Is DSL Really that Slow

If you're considering your Internet connection options, don't be quick to overlook DSL. TV commercials that paint DSL service as slow aren't telling you the whole story.

DSL Is Slower, Right?
The first thing to understand about speed ratings for Internet connections is that they're largely mythical. DSL advertises speeds of up to 3 Mbps (megabytes per second) for downloading and 128 Kbps (kilobytes per second) for uploads. Cable advertises speeds of up to 6 Mbps for uploads and 728 Kbps for downloads, although most cable providers cap downloads at 128 Kbps.

Notice the words "up to" when you read the marketing copy. The speed measurements are theoretically possible but highly unlikely in the real world. If everyone else on your network stops using the Internet you might get those speeds. Practically, your speeds will usually be lower than what's advertised, somtimes significantly so.

Speed Limits on the Web
What causes speeds to be less than advertised? For DSL, it's a question of distance. When you access the Web, you're going through a data center at your DSL provider. DSL runs through phone lines, which are made of very inefficient copper wire. The further your location is from the DSL data center, the longer it takes for uploads and downloads, because it takes the electrical signals more time to get to you.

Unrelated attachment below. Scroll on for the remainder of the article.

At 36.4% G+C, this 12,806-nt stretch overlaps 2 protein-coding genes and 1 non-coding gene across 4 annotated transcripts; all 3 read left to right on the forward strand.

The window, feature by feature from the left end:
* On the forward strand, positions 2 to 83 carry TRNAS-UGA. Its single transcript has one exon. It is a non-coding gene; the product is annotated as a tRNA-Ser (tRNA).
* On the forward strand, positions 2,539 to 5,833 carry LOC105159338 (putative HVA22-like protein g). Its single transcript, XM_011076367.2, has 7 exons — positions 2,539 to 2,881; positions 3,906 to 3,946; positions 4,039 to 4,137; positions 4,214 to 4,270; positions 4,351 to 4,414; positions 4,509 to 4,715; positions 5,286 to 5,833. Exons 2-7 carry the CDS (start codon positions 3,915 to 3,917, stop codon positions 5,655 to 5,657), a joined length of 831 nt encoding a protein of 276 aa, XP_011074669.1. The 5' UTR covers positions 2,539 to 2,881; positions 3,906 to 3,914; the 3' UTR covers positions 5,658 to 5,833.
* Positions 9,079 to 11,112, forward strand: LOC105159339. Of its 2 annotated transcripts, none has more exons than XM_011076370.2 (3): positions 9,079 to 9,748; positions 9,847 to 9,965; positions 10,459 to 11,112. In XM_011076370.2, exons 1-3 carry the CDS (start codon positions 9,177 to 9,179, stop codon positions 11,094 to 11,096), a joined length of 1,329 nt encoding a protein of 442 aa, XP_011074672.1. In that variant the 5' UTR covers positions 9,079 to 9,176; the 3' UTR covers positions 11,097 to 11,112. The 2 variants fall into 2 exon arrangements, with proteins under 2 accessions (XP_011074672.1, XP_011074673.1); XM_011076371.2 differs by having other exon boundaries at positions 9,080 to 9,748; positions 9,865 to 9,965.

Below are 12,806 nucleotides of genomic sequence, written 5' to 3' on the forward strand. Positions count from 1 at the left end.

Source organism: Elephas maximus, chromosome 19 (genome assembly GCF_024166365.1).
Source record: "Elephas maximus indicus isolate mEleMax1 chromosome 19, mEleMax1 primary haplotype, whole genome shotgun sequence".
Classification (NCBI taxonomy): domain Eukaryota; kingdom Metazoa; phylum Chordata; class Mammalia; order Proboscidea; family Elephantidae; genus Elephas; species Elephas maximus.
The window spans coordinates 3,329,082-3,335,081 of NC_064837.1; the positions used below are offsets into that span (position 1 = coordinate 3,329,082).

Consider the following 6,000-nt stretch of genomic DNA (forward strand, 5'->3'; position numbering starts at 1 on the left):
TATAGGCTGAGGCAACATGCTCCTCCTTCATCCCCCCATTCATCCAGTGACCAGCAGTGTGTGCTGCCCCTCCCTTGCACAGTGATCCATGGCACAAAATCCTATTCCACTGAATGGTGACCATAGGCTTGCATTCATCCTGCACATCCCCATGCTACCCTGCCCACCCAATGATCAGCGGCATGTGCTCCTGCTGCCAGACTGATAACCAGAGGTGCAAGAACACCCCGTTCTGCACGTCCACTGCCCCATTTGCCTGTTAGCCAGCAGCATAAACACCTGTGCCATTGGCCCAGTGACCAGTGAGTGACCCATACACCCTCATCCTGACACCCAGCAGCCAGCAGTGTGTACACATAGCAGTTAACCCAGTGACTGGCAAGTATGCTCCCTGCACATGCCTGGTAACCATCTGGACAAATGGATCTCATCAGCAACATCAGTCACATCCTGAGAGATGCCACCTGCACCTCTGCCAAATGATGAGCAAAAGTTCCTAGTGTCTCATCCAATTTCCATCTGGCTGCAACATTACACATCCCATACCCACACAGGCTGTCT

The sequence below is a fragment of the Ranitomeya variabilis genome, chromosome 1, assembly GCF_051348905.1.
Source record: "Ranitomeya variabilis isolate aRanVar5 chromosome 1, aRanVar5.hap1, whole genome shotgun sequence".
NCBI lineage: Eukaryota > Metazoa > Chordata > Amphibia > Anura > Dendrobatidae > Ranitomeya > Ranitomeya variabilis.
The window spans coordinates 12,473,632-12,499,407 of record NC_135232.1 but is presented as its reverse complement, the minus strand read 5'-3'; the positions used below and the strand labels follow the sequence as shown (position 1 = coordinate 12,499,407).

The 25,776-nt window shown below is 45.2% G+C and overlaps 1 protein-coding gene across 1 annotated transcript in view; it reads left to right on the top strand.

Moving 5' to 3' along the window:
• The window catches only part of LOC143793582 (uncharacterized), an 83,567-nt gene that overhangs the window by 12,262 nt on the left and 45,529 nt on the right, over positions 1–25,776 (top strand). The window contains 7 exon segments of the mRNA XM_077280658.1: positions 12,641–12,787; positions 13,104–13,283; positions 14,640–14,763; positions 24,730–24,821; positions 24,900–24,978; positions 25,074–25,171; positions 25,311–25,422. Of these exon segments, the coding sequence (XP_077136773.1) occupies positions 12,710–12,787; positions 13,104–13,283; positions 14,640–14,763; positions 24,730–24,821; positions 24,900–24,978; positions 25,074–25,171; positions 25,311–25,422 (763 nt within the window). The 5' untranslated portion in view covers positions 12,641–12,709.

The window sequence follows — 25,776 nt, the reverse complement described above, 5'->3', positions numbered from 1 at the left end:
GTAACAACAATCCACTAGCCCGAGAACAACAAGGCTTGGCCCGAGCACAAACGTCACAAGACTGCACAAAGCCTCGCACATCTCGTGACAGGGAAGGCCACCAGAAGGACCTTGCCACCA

Cable doesn't suffer from the same distance problems because it uses coaxial cables and fiber optic trunks that are much more efficient. However, cable speed slows down greatly when there are a large number of users on the same network. During peak times in late afternoon and early evening, your cable Internet connection could run at much lower speeds than it will late at night or early in the morning.

Is DSL Right for You?
DSL is often significantly cheaper than a cable Internet connection, but it can be significantly slower. To find out if DSL is the best choice for you, talk to your neighbors and find out what type of Internet connection they have. If they're using DSL and they're happy with the speed, then you know you're close enough to the data center for it to be effective.

If you live in a particularly remote area, DSL probably isn't the best choice. If DSL and cable offer the same speeds in your area, which is fairly common, you can choose a service based on price.

Your Web habits could also influence your decision. If you use the Web only for e-mail and browsing text and images, you don't need a ton of download speed. If, however, you like to stream videos and download large files, the added bandwidth of cable makes a big difference in performance.

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